Recent development of the technique for measurement of solid-liquid interface led direct observation of the hydration structure on crystal surface. In this study, we introduced our results of the atomic-scale observation of hydration structure on growing surfaces of calcite using frequency modulation atomic force microscopy (FM-AFM). We visualized the difference of hydration structure on terraces and on step edges, and the effect of additives. While the two hydration layers were formed on the terraces of calcite, a few hydrated water molecules were observed at the step edges. The hydration layers on the terraces increased to four layers in the existence of magnesium ions and the hydration force also increased in the coexistence of hydrophilic polypeptide and magnesium ions. On the other hand, the adsorption of the additives was not observed on the calcite surfaces. These results suggest that hydration would not disturb the step propagation, but would affect the ion substitution and adsorption of the polypeptide on the terrace. The clarification of the influences of the hydration on solution growth is expected through the atomic-scale measurement of the solid-liquid interface.
Mineral/water interfaces control ion substitution, dissolution, precipitation, and crystal growth. Atomic-scale structure of mineral/water interfaces is important for understanding the interaction among mineral surface, water, dissolved ions and molecules. The interfacial structures have been revealed by surface X-ray scattering measurements by comparing the results with molecular simulations. In this review, we explain the methods and interpretation of the X-ray scattering profiles and molecular simulations applied for muscovite and calcite/water interfaces. Different hydration structures of K^+ and Cs^+ on a muscovite surface is revealed by the method. Wettability alteration of a calcite surface is discussed based on a molecular simulation. We show the results that ion substitution of the outermost layer of the calcite surface can be stable, though the incorporation of the foreign ions in bulk crystal is unstable. These results should be important for understanding various phenomena occurring at the crystal surface during the growth.
For hydrated proteins, hydration waters largely contribute to the structure and properties of proteins. Therefore, the information of the dynamics of hydration waters in proteins is very important for understanding unique structure, function and crystal growth of protein. In the present study, the change in the rotational motion of water molecules around dynamical transition point (T_D〜220 K) was investigated for hydrated lysozyme using solid-state ^2H NMR. An Arrhenius-type temperature dependence of correlation time for the rotational motion of water molecules was observed above and below T_D. Although the water molecules at the surface of proteins undergo fast isotropic rotation above T_D, 180° flip becomes main motion of water molecules below T_D. Thus, the dynamics of hydrated water is found to be suppressed below T_D. The large distribution of the electric field gradient at ^2H observed below T_D indicates the glassy state of hydration water in protein.
Precise understandings of hydration and dehydration processes in crystallization processes are prerequisites for deeper insights into fundamentals of crystal growth in aqueous solutions. In this review, we present the great potentialities of thermodynamic and kinetic analyses of the dependence of solubilities and crystal-growth-rates on pressure on experimentally accessible information of hydration and dehydration processes in crystallization processes. The dependence of solubility of crystals on pressure provides molar volume change of dissolution. Positive and negative slopes of solubility curves with pressure result in the decrease and increase in the molar volume of solutes during dissolution processes, respectively. Activation volumes during solute incorporation processes at kink sites are calculated using the dependence of step kinetic constant on pressure. In practice, solubilities of alkali halide, amino acid, and protein crystals, and step velocity of glucose isomerase crystals are discussed.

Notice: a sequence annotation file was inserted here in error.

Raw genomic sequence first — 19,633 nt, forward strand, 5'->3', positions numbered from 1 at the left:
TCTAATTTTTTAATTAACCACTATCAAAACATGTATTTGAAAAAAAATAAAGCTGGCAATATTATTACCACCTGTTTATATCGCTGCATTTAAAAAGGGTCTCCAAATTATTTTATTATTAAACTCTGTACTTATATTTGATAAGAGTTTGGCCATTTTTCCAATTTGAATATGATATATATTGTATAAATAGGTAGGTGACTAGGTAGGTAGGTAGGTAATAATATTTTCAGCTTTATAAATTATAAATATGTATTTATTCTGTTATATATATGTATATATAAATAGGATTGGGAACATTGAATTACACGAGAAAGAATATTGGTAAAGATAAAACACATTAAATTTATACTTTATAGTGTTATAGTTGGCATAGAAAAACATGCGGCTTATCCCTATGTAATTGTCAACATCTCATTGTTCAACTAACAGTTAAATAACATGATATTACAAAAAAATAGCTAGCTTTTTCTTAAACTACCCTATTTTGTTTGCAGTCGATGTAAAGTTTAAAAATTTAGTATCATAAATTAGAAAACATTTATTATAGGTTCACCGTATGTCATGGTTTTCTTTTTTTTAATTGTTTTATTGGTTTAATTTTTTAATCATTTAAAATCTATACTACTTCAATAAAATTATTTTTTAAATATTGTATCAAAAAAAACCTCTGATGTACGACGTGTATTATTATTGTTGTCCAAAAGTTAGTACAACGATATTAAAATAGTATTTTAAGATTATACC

Control of crystal growth is rather important in the field of materials, because the shape directly affects their functional abilities. Our research group engages in hydrothermal synthesis of titanium dioxide, which is regarded as one of the representative ceramics, using water-soluble titanium complexes. The high chemical stability and peculiar molecule structures of these titanium complexes allowed us to use various compounds which play a role in control of crystal growth, resulting in the selective synthesis of four titanium dioxide polymorphs, that is, rutile, anatase, brookite and TiO_2(B), with a controlled shape. This paper summarizes our past study and reported researches on synthesis of titania polymorph crystals by classification of zero-, one-, two-, and three-dimensional structures.
Extensive molecular dynamics simulations have been performed to study the phase behavior of water confined in quasi-one-dimensional hydrophobic nanopores, namely carbon nanotubes. We provide unambiguous evidence for solid-liquid critical points by investigating (i) isotherms in the pressure-volume plane, (ii) the spontaneous solid-liquid phase separation below a certain temperature, (iii) diverging heat capacity and isothermal compressibility as a certain point is approached, (iv) continuous change of dynamical and structural properties above the point. Furthermore, the result combined with the study of confined Lennard-Jones particles suggests that the solid-liquid critical point is not uncommon in quasi-one-dimensional fluids.